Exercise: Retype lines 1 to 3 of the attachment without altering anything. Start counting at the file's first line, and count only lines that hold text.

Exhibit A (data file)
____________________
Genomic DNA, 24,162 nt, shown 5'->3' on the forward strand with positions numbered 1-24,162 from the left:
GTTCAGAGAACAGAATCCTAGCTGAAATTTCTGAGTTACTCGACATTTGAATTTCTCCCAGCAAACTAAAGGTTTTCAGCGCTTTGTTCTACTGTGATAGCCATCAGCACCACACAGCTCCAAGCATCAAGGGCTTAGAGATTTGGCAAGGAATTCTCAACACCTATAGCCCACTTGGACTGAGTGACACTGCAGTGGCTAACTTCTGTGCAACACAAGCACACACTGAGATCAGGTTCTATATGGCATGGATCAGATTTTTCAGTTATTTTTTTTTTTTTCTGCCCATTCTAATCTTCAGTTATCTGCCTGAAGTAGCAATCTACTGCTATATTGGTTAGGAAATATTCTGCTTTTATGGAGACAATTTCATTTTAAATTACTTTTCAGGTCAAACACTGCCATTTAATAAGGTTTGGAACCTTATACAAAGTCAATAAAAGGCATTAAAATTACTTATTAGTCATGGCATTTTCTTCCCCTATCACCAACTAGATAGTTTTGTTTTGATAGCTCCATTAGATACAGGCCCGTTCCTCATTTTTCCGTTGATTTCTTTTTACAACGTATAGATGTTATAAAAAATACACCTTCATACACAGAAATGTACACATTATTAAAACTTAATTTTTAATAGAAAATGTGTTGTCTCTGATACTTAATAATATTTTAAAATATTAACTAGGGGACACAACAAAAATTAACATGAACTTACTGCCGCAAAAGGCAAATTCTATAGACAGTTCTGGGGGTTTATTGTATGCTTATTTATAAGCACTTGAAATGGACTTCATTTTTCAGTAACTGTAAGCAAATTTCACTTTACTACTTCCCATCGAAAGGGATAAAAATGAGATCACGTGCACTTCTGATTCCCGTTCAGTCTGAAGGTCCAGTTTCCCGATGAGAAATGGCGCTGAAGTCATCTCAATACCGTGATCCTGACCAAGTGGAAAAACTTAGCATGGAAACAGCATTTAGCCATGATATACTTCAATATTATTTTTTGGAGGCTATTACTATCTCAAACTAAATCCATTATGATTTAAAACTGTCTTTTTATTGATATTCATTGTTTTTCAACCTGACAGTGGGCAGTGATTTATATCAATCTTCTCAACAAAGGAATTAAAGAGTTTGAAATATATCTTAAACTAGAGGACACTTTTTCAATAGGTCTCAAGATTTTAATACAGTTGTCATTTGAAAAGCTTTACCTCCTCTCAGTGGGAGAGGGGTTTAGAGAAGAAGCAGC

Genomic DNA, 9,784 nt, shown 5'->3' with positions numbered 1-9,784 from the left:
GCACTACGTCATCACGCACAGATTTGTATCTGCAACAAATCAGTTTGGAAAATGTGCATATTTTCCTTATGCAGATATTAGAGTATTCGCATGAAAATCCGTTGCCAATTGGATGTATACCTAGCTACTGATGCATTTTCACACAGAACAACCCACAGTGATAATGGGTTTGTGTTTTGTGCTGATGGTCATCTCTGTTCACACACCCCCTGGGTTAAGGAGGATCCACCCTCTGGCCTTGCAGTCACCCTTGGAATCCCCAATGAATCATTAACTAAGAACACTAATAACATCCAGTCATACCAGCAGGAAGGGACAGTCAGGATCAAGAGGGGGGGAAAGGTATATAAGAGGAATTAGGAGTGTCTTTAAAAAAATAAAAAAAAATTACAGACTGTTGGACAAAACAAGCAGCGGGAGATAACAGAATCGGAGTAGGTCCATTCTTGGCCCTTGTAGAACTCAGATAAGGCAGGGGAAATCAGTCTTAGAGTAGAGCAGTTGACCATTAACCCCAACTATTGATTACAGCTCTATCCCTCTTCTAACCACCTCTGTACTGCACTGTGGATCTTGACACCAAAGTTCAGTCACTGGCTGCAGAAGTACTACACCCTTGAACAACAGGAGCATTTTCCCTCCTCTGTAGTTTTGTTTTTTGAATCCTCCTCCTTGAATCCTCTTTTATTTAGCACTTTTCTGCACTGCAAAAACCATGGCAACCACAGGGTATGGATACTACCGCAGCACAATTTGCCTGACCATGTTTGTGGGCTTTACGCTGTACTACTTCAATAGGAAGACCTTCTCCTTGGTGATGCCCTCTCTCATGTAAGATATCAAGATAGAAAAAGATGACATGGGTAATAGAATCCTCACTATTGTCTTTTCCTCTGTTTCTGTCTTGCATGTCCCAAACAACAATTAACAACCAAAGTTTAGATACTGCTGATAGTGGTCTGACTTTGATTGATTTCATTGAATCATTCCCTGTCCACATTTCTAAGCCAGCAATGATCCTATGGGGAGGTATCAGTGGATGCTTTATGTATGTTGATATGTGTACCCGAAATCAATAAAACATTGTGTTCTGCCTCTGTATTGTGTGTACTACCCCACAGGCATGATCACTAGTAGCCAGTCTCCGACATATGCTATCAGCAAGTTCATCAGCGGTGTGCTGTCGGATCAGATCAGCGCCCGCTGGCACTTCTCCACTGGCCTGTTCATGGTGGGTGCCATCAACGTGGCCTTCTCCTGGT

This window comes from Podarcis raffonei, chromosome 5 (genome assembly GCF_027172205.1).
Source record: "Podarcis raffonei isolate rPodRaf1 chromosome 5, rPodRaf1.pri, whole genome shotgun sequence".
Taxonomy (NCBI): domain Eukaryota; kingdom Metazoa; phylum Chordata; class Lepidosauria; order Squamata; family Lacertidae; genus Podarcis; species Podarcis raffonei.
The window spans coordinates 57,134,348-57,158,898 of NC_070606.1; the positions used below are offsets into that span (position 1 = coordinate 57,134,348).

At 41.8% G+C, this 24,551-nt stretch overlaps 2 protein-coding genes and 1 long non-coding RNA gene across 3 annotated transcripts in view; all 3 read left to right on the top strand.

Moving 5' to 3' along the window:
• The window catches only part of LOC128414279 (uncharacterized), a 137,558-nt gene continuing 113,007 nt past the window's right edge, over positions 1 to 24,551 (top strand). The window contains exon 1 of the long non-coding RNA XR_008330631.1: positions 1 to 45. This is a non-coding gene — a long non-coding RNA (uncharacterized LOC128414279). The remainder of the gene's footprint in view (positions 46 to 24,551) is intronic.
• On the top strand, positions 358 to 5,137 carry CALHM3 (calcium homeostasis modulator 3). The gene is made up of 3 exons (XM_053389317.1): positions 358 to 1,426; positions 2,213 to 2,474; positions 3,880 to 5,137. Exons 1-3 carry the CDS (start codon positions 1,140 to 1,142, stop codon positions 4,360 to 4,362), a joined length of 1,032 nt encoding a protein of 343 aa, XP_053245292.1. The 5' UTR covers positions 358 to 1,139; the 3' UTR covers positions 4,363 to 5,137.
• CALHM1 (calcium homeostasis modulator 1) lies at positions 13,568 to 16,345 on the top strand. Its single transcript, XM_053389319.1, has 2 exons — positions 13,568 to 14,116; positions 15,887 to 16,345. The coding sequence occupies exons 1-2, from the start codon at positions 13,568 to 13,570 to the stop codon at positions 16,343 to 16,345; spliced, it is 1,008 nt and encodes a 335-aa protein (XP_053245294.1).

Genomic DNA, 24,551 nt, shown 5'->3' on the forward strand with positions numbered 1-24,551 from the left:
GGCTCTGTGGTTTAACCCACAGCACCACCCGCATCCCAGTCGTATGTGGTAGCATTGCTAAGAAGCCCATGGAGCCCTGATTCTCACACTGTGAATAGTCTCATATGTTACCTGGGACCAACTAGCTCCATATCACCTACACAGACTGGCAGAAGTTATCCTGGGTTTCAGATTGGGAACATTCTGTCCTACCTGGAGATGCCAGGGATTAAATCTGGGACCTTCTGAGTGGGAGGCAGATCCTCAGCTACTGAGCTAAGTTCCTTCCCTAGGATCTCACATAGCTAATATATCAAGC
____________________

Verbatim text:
Genomic DNA, 24,162 nt, shown 5'->3' on the forward strand with positions numbered 1-24,162 from the left:
GTTCAGAGAACAGAATCCTAGCTGAAATTTCTGAGTTACTCGACATTTGAATTTCTCCCAGCAAACTAAAGGTTTTCAGCGCTTTGTTCTACTGTGATAGCCATCAGCACCACACAGCTCCAAGCATCAAGGGCTTAGAGATTTGGCAAGGAATTCTCAACACCTATAGCCCACTTGGACTGAGTGACACTGCAGTGGCTAACTTCTGTGCAACACAAGCACACACTGAGATCAGGTTCTATATGGCATGGATCAGATTTTTCAGTTATTTTTTTTTTTTTCTGCCCATTCTAATCTTCAGTTATCTGCCTGAAGTAGCAATCTACTGCTATATTGGTTAGGAAATATTCTGCTTTTATGGAGACAATTTCATTTTAAATTACTTTTCAGGTCAAACACTGCCATTTAATAAGGTTTGGAACCTTATACAAAGTCAATAAAAGGCATTAAAATTACTTATTAGTCATGGCATTTTCTTCCCCTATCACCAACTAGATAGTTTTGTTTTGATAGCTCCATTAGATACAGGCCCGTTCCTCATTTTTCCGTTGATTTCTTTTTACAACGTATAGATGTTATAAAAAATACACCTTCATACACAGAAATGTACACATTATTAAAACTTAATTTTTAATAGAAAATGTGTTGTCTCTGATACTTAATAATATTTTAAAATATTAACTAGGGGACACAACAAAAATTAACATGAACTTACTGCCGCAAAAGGCAAATTCTATAGACAGTTCTGGGGGTTTATTGTATGCTTATTTATAAGCACTTGAAATGGACTTCATTTTTCAGTAACTGTAAGCAAATTTCACTTTACTACTTCCCATCGAAAGGGATAAAAATGAGATCACGTGCACTTCTGATTCCCGTTCAGTCTGAAGGTCCAGTTTCCCGATGAGAAATGGCGCTGAAGTCATCTCAATACCGTGATCCTGACCAAGTGGAAAAACTTAGCATGGAAACAGCATTTAGCCATGATATACTTCAATATTATTTTTTGGAGGCTATTACTATCTCAAACTAAATCCATTATGATTTAAAACTGTCTTTTTATTGATATTCATTGTTTTTCAACCTGACAGTGGGCAGTGATTTATATCAATCTTCTCAACAAAGGAATTAAAGAGTTTGAAATATATCTTAAACTAGAGGACACTTTTTCAATAGGTCTCAAGATTTTAATACAGTTGTCATTTGAAAAGCTTTACCTCCTCTCAGTGGGAGAGGGGTTTAGAGAAGAAGCAGC

Genomic DNA, 9,784 nt, shown 5'->3' with positions numbered 1-9,784 from the left: